(1842-1866)« return to database list
Lauretta Winifred "Laura" Sanders and her older sister Sarah Elizabeth "Bettie" Sanders attended the Burwell School around 1856, shortly before the School closed in 1857. The Sanders girls were descended from several important families in what is now the Johnston County area of NC. In 1861, Laura married William Stevens Long of Caswell County, NC, but she died in 1866 at the age of twenty-four. The date of her death coincides with the year of the birth of her third and last child; it has been speculated that she died of complications of childbirth.
Lauretta W. Sanders and her older sister Sarah Elizabeth Sanders of Johnston County, NC were the daughters of Ransom Sanders and his second wife, Sarah Campbell. Ransom Sanders was a planter and descendant of early 18th century settlers in what became Johnston County, NC. He was the son of Reuben Sanders, and the grandson of Hardy Sanders. Sarah Campbell was the daughter of James Campbell.
Laura and Bettie Sanders' paternal great great grandfather, James Sanders (1713-1764) was born in Nansemond County, VA. He moved to NC and built an estate named Sanders Grove. He is buried in Sanders Grove Plantation Family Cemetery in Johnston County, NC. Her paternal great grandfather, Hardy Sanders (1747-1812) DAR # A099709, James' son, was born on Four Oaks Plantation in Johnston County, NC. He served in the American Revolutionary War and was Captain of a Company of Wake County, NC Militia, obtaining the rank of Lieutenant Colonel in 1881. Her paternal grandfather Reuben Sanders (1764-1829) son of Hardy Sanders was also born on Four Oaks Plantation. He was married twice, first to Deliah Hunter and then to Keren Smith. He served in the NC State Senate, representing Johnston County, NC and also as Clerk of Court in Johnston County. Reuben and his wife Keren were the owners of White Oak Plantation. In 1786, Reuben began acquiring land and owned over 6000 acres and 125 slaves at the time of his death. His son, Ransom Sanders Sr. (1797-1844) is Laura Sanders' father.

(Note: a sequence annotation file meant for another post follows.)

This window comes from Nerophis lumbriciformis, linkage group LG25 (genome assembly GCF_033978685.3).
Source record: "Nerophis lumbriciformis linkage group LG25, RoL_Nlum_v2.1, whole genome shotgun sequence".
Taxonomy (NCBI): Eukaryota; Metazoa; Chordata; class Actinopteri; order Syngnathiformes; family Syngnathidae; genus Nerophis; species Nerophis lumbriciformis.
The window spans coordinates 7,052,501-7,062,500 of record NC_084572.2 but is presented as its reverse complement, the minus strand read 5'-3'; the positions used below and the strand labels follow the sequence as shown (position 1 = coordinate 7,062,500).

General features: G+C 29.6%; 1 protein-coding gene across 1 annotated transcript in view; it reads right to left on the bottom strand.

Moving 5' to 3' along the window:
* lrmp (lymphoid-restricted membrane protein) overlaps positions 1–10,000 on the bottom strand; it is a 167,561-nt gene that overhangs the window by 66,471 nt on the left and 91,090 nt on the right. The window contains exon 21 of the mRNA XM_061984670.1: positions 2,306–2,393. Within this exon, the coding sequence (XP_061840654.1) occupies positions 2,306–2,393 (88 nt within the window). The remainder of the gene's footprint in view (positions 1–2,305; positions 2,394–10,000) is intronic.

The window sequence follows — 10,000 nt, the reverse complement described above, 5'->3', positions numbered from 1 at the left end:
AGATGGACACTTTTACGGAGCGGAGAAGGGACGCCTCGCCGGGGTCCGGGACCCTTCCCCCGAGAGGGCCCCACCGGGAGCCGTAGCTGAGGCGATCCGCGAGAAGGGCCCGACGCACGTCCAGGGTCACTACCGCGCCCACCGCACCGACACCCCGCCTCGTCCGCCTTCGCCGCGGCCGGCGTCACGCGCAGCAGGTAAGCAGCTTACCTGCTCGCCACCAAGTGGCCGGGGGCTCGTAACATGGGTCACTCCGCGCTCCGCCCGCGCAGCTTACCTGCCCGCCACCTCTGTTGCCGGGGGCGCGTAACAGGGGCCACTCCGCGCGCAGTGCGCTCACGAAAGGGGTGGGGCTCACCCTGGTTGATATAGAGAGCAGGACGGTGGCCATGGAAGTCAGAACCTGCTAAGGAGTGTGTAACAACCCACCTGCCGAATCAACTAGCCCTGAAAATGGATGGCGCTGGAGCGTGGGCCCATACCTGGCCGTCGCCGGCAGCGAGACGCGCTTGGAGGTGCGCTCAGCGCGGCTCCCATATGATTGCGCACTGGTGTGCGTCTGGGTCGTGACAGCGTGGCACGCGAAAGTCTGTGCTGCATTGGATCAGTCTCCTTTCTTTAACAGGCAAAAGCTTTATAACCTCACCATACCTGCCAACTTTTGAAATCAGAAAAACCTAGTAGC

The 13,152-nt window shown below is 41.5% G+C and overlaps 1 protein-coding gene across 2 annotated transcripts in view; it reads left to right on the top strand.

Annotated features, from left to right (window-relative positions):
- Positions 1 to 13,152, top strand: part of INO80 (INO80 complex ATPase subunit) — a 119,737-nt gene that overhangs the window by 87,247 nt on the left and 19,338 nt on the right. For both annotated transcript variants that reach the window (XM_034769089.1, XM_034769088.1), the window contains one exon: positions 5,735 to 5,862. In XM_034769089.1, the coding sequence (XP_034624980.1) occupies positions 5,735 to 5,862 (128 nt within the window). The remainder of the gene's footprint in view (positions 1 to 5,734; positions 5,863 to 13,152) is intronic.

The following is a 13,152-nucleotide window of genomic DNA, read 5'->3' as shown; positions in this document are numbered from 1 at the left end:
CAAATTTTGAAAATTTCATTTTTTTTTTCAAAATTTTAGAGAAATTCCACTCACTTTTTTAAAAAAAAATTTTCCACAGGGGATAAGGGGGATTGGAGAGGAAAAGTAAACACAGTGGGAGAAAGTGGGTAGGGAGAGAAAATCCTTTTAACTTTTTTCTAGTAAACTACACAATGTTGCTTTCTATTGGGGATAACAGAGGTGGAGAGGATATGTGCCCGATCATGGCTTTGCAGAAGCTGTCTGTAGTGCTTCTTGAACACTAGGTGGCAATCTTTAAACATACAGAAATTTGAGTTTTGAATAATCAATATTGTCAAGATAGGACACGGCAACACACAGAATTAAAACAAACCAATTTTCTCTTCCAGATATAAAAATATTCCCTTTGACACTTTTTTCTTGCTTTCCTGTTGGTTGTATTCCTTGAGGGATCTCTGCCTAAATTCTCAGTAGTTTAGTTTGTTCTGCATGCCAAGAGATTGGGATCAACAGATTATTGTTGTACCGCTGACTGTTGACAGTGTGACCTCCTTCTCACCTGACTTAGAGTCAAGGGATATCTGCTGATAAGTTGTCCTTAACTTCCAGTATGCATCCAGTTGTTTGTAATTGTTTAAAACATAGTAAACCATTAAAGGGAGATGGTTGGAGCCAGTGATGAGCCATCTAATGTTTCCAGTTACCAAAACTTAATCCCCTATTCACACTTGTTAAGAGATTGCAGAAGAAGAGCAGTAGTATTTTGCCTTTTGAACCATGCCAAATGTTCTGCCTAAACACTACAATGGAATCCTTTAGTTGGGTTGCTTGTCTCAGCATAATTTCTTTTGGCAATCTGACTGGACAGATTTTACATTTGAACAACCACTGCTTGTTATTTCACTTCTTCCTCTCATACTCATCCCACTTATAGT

Laura Sanders' maternal great grandfather Farquhard Campbell (ca.1721-ca.1808) DAR # A018577 was born in Islay or Jura, Scotland. He arrived in Cumberland County, NC in 1740. He was married three times, first to Isabella McAllister, to Elizabeth Smith or Whitfield (sources are unclear) and then to Rachel Whitfield. By the end of the 18th century, he was reported to be the wealthiest man in Cumberland County. By 1790, he owned 50 slaves. During the American Revolutionary War, he refused to align himself with either side. By some he was accused of giving aid to both sides before or at the Battle of Moore's Creek Bridge, February 1776.
James Campbell (1782-1816) was Laura Sanders' maternal grandfather. James and his wife, Winifred Turner (1789-1852) had twin daughters Mary Campbell (1814-1886) and Sarah Campbell (1814-1882), Laura's mother, as well as two other children, Elizabeth Campbell (1810-1844) and Farquhard Campbell (1812-1878).
From what could be found in Ancestry.com, Laura Sanders (1842-1866) lived her entire like in Johnston County, NC with the exception of her tenure at the Burwell School in 1856, the year before the school closed. She and her husband William Stevens "Will" Long (1831-1870) were married in 1861 and were the parents of three children. Laura died at the age of 24 and Mary Claire Engstrom speculates in her book The Book of Burwell Students that she may have died from the complications of childbirth.
Laura's great granddaughter Carolyn Ihrie Pou (1922-1991), who went by "Ihrie," married George Watts Carr, Jr. (1918-2006). He was a long time Durham, NC business and civic leader. Laura's great grandson, Edwin Smith Pou (1919-1980) represented Wake County in the NC State House in the General Assemblies of 1951, 1953, and 1955 and served on the University of North Carolina Board of Trustees.
Living descendents of Laura Sanders and Will Long have been found in Albany, CA, Millwood, VA, Bethesda, MD and several towns in NC including Raleigh, Greensboro, and Pine Knoll Shores .
Lauretta was called Laura.